Lake Valley offers chief job to STHS grad


By Kathryn Reed

A South Tahoe High School graduate has been offered the job as fire chief for Lake Valley Fire Protection District.

Tim Alameda comes with a wealth of experience, knowledge of the area as well as the issues throughout the Lake Tahoe Basin.

“I’m a firefighters’ fire chief. That is my reputation. I really pay attention to the fine details of how they do their job,” Alameda told Lake Tahoe News.

While the board made the offer last week, a contract has not been signed – nor has Alameda even seen one. He’s expecting to next week.

Today Alameda is a division chief and the fire marshal for North Tahoe Fire Protection District. He is also the chief for Meeks Bay Fire. North Tahoe and Meeks Bay essentially merged a few years ago, but the latter has a separate administrative structure. The department goes from the West Shore to Kings Beach, so essentially half the basin.

The vacancy at the Meyers-based department came earlier this summer when Gareth Harris was shown the door after five years. He survived two votes of no confidence from his staff, as the board was reluctant to part ways.

Board Chairman Bob Bettencourt chose not to speak with LTN about why Alameda was the board’s top pick.

Alameda got his start as a firefighter reserve in Meyers in the 1980s. At that time is was a joint program between Lake Valley and South Lake Tahoe fire departments.

1977 South Tahoe High grad Tim Alameda may soon be fire chief in Lake Valley.

1977 South Tahoe High grad Tim Alameda may soon be fire chief in Lake Valley.

Starting in 1984 he spent 27 years with Reno Fire Department. He went from a rank and file firefighter to the chief.

He already has connections on the South Shore with newly hired Tahoe Douglas Fire Chief Scott Brown and South Lake Tahoe Battalion Chief Tim Spencer having worked at the Reno department.

In 2011, Alameda retired from Reno. North Tahoe recruited him to be a fire marshal. He took this job seriously – spending many a day walking around his jurisdiction, into businesses and talking to people. He was seeing where the hazards were, listened to concerns and helped educate people.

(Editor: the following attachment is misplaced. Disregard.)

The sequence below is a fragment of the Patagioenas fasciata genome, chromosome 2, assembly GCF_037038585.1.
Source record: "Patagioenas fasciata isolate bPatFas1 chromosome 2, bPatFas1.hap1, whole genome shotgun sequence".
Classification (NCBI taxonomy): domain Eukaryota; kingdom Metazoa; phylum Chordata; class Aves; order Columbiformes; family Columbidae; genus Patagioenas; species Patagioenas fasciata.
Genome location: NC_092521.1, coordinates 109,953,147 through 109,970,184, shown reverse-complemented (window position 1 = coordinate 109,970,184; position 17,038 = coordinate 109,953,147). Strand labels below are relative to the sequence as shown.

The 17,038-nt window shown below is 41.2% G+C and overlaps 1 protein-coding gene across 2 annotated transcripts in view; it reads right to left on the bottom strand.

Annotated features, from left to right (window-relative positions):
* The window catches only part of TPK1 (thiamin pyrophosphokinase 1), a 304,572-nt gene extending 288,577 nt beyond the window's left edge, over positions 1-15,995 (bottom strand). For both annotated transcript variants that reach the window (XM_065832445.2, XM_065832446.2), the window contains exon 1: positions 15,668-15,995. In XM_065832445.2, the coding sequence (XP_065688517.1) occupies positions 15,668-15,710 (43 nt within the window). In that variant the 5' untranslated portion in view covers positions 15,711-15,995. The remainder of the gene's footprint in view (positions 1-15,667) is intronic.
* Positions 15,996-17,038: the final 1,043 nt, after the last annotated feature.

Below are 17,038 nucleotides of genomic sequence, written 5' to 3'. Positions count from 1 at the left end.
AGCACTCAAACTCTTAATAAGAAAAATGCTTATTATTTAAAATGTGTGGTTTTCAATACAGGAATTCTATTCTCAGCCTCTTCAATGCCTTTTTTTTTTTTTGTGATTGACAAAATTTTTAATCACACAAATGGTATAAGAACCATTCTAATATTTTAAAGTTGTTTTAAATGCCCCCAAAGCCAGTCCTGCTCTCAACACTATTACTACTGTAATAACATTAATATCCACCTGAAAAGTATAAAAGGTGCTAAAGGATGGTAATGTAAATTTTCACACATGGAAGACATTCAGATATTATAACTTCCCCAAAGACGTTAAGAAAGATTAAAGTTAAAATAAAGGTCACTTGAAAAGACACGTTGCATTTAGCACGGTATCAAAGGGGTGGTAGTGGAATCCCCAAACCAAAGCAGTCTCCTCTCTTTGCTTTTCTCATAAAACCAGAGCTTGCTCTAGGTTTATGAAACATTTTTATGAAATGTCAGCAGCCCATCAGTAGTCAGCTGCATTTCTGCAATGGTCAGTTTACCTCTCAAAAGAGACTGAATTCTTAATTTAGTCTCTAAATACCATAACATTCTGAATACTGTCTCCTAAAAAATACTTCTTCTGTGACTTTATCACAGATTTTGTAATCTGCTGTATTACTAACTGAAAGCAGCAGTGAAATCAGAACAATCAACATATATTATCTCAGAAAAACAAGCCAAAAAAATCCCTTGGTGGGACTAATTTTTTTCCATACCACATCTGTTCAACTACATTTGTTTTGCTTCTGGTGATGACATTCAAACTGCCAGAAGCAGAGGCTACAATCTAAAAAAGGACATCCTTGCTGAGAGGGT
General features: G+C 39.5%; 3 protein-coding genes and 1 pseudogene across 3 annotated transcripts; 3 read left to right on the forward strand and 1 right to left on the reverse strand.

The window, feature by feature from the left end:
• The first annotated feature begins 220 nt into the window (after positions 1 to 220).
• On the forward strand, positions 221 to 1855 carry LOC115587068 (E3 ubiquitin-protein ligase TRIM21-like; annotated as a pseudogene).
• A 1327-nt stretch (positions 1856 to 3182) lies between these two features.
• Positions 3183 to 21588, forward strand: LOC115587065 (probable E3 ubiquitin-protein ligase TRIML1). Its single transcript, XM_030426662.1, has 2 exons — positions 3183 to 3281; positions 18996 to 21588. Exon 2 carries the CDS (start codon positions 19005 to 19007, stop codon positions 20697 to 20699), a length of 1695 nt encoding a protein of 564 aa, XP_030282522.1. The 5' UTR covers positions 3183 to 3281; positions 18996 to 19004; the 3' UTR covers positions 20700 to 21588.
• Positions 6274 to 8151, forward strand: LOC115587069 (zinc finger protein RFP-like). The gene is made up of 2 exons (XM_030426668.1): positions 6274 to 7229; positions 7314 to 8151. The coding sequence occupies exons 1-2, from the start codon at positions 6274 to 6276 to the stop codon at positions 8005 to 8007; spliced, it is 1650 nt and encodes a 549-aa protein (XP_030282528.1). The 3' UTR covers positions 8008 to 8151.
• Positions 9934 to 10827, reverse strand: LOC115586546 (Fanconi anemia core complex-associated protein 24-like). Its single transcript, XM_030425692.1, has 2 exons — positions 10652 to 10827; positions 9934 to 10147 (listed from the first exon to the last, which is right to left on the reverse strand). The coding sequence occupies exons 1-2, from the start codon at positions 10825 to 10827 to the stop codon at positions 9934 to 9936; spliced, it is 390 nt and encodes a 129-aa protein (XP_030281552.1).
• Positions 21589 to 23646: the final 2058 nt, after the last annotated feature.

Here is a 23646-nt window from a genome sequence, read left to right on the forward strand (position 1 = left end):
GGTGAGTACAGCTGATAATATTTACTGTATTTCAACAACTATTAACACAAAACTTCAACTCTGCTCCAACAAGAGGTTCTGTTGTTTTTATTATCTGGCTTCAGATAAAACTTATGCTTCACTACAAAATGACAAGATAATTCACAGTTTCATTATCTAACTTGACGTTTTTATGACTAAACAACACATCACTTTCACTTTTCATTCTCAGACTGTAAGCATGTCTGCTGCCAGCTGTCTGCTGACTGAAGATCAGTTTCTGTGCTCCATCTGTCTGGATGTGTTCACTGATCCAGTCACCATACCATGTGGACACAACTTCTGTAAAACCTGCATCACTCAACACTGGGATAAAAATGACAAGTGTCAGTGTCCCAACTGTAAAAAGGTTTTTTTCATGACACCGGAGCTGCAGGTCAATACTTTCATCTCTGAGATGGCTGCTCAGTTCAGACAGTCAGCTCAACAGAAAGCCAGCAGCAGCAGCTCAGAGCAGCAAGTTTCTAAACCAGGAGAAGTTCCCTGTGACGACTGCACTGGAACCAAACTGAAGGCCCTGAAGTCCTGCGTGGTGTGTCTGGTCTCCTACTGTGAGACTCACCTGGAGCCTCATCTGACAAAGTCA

He rose to division chief and then took over Meeks Bay.

Those in the fire community call Alameda a true professional, forward thinker and good with personnel. Until the ink is dry, people were hesitant to go on the record about Alameda. The same goes for his current boss, Mike Schwartz.

Alameda, 57, did not want to discuss the morale issues at the department, the board, or the past.

Once on board he expects to take 90 days to listen and learn.

“I do know the firefighters are extremely respected. We have had several really bad high angle rescues in Meeks Bay and the Lake Valley guys come over. They are methodical and perfect. It’s amazing what they do,” Alameda said.

He knows board member Bettencourt from his early 20s – Alameda is now 57 – because as a U.S. Forest Service firefighter Bettencourt taught his community college wildland fire class.

Wildland fires are something Alameda is well aware of. He was president last year of the Lake Tahoe Basin Fire Chief’s Association. The wildland urban interface is a constant issue for fire agencies when it comes to protecting the community from a blaze that starts in the forest.

On Wednesday, Alameda is meeting with a forester from the National Forest Foundation, a nonprofit partner of the Forest Service, to talk about forest fuels in Tahoe.

While he didn’t lose a structure during the Angora Fire, a house he and his dad built on Boulder Mountain was destroyed.

“I felt a little bit of that pain,” he said.

Those 254 houses that burned in 2007 were part of that wildland urban interface.

He was back in the neighborhood last week with his wife, Lisa. Driving through the burn area is something he does from time to time.

As a kid, he spent many summer days fishing at Angora Lakes or hunting grouse in the area.

Today,  Alameda says what free time he has is usually spent with his wife. They have an acre in Nevada with horses and bird dogs. Together they hike a lot. Their two daughters are in the Sparks area; they also have family in South Lake Tahoe.

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